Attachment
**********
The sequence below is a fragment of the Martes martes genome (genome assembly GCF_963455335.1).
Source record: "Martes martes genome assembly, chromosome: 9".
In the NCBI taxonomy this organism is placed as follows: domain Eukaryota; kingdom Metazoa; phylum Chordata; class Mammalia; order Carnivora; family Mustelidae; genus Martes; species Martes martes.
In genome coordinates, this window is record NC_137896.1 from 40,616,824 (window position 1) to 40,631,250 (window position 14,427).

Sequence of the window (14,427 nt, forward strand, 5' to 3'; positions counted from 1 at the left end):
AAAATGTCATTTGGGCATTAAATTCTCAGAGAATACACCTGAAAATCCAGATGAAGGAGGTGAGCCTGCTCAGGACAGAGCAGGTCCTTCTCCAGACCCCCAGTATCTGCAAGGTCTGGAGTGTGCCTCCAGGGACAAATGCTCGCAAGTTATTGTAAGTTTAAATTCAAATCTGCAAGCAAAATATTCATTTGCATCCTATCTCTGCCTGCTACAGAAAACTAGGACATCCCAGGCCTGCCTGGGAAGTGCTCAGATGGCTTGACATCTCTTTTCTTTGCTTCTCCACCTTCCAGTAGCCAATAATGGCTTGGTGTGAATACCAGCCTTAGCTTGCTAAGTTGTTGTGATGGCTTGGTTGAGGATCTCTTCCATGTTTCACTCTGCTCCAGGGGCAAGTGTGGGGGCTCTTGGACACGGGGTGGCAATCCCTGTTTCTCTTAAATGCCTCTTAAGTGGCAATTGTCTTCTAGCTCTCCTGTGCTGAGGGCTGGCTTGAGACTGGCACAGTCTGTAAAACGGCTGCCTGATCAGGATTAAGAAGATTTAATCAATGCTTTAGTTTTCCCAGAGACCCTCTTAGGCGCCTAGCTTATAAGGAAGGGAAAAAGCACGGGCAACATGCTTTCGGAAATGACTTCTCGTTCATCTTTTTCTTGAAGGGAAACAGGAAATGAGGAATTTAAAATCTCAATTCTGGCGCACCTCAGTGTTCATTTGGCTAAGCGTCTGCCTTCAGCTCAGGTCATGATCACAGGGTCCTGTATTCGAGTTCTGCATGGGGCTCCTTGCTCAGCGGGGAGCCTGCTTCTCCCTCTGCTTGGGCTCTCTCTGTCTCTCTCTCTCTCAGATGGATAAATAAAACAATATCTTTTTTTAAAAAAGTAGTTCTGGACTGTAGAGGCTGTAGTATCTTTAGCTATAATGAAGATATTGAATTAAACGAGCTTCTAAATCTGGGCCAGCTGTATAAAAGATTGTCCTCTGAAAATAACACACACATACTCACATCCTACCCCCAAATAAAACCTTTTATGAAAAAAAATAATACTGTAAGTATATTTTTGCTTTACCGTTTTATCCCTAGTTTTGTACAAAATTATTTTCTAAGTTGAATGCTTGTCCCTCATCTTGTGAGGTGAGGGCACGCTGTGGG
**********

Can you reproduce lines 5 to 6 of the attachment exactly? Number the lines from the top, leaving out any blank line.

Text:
Sequence of the window (14,427 nt, forward strand, 5' to 3'; positions counted from 1 at the left end):
AAAATGTCATTTGGGCATTAAATTCTCAGAGAATACACCTGAAAATCCAGATGAAGGAGGTGAGCCTGCTCAGGACAGAGCAGGTCCTTCTCCAGACCCCCAGTATCTGCAAGGTCTGGAGTGTGCCTCCAGGGACAAATGCTCGCAAGTTATTGTAAGTTTAAATTCAAATCTGCAAGCAAAATATTCATTTGCATCCTATCTCTGCCTGCTACAGAAAACTAGGACATCCCAGGCCTGCCTGGGAAGTGCTCAGATGGCTTGACATCTCTTTTCTTTGCTTCTCCACCTTCCAGTAGCCAATAATGGCTTGGTGTGAATACCAGCCTTAGCTTGCTAAGTTGTTGTGATGGCTTGGTTGAGGATCTCTTCCATGTTTCACTCTGCTCCAGGGGCAAGTGTGGGGGCTCTTGGACACGGGGTGGCAATCCCTGTTTCTCTTAAATGCCTCTTAAGTGGCAATTGTCTTCTAGCTCTCCTGTGCTGAGGGCTGGCTTGAGACTGGCACAGTCTGTAAAACGGCTGCCTGATCAGGATTAAGAAGATTTAATCAATGCTTTAGTTTTCCCAGAGACCCTCTTAGGCGCCTAGCTTATAAGGAAGGGAAAAAGCACGGGCAACATGCTTTCGGAAATGACTTCTCGTTCATCTTTTTCTTGAAGGGAAACAGGAAATGAGGAATTTAAAATCTCAATTCTGGCGCACCTCAGTGTTCATTTGGCTAAGCGTCTGCCTTCAGCTCAGGTCATGATCACAGGGTCCTGTATTCGAGTTCTGCATGGGGCTCCTTGCTCAGCGGGGAGCCTGCTTCTCCCTCTGCTTGGGCTCTCTCTGTCTCTCTCTCTCTCAGATGGATAAATAAAACAATATCTTTTTTTAAAAAAGTAGTTCTGGACTGTAGAGGCTGTAGTATCTTTAGCTATAATGAAGATATTGAATTAAACGAGCTTCTAAATCTGGGCCAGCTGTATAAAAGATTGTCCTCTGAAAATAACACACACATACTCACATCCTACCCCCAAATAAAACCTTTTATGAAAAAAAATAATACTGTAAGTATATTTTTGCTTTACCGTTTTATCCCTAGTTTTGTACAAAATTATTTTCTAAGTTGAATGCTTGTCCCTCATCTTGTGAGGTGAGGGCACGCTGTGGG